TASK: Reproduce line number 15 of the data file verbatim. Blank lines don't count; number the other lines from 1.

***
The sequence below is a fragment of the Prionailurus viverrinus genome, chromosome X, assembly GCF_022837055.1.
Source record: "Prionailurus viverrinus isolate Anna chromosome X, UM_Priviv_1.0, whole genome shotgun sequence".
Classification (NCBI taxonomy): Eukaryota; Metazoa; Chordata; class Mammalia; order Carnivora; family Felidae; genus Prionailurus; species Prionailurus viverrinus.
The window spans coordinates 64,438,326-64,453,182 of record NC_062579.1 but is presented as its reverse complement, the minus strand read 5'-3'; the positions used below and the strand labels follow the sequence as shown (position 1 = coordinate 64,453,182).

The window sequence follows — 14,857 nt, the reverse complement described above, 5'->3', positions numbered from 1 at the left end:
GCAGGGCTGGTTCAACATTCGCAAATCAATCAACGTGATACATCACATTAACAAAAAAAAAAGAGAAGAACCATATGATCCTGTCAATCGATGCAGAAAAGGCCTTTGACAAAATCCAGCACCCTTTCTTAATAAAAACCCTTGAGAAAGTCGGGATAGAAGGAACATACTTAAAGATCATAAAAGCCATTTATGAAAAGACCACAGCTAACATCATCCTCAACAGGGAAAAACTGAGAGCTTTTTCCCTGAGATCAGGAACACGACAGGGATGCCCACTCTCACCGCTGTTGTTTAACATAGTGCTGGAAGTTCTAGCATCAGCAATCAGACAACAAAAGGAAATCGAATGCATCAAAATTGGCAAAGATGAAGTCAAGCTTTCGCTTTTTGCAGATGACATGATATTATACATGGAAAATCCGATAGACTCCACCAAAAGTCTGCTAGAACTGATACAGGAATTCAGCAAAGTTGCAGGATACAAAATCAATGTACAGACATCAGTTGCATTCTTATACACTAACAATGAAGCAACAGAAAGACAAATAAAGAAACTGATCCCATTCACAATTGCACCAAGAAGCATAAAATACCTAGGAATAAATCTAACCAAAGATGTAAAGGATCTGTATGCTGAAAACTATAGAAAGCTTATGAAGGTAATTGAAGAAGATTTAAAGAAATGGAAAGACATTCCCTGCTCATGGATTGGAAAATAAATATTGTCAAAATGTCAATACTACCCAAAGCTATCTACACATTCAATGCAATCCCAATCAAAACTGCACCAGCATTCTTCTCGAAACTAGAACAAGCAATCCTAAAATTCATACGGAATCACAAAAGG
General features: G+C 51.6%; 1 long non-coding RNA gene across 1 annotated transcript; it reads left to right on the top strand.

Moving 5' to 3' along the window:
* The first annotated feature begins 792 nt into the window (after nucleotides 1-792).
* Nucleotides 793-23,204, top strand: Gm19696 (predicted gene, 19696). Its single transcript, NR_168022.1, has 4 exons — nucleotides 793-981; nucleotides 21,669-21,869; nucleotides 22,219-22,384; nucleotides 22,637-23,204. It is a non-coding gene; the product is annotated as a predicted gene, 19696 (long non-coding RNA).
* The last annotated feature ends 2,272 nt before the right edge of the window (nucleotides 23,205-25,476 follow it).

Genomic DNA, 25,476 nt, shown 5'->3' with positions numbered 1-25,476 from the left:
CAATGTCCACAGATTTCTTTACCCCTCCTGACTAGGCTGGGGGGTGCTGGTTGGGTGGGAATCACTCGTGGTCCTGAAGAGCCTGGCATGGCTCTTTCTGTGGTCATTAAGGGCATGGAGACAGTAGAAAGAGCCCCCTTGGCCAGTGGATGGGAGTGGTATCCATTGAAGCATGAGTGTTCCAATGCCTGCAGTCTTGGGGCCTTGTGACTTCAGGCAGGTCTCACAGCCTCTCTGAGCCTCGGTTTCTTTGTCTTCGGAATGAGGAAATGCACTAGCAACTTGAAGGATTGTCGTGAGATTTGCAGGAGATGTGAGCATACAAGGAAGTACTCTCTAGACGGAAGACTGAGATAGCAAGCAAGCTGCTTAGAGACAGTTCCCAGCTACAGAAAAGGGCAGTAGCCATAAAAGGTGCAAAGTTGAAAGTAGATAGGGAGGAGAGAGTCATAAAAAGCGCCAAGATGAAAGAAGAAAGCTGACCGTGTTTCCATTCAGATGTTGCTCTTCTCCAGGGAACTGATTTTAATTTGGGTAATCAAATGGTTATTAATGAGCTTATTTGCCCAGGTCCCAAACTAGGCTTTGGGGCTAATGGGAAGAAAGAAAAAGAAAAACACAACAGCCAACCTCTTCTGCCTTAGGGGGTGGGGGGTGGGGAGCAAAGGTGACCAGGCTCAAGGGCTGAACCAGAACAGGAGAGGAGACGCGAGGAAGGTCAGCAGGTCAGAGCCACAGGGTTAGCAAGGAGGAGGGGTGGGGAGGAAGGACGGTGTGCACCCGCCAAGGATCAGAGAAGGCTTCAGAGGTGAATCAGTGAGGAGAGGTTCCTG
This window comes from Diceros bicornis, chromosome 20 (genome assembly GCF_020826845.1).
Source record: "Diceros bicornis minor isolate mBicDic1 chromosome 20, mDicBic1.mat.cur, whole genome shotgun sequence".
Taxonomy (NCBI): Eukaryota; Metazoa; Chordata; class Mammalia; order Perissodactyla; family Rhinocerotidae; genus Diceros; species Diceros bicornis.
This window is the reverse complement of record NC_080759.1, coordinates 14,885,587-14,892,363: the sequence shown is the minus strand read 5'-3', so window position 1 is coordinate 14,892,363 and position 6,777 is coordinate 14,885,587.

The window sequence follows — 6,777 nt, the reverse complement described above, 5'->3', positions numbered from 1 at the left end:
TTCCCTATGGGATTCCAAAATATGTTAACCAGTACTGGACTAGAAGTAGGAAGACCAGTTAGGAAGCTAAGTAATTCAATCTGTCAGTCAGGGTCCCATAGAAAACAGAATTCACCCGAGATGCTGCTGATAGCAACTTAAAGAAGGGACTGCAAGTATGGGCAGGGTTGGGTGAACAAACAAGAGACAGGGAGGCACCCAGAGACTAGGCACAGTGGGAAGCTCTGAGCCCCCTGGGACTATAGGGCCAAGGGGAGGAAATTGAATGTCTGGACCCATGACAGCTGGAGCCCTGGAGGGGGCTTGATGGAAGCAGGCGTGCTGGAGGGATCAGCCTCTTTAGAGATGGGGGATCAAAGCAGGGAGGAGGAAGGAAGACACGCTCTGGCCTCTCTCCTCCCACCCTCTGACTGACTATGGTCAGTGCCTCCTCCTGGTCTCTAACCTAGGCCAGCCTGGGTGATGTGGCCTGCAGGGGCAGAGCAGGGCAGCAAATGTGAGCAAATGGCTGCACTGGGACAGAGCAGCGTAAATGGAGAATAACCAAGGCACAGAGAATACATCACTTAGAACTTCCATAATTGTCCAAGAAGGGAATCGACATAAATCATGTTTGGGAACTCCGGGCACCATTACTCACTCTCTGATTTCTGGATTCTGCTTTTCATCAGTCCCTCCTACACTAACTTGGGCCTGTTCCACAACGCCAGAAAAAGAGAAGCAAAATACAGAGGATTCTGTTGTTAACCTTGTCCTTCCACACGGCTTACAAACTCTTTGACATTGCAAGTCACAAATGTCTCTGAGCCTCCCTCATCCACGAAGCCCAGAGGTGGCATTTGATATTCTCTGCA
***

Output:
Source record: "Diceros bicornis minor isolate mBicDic1 chromosome 20, mDicBic1.mat.cur, whole genome shotgun sequence".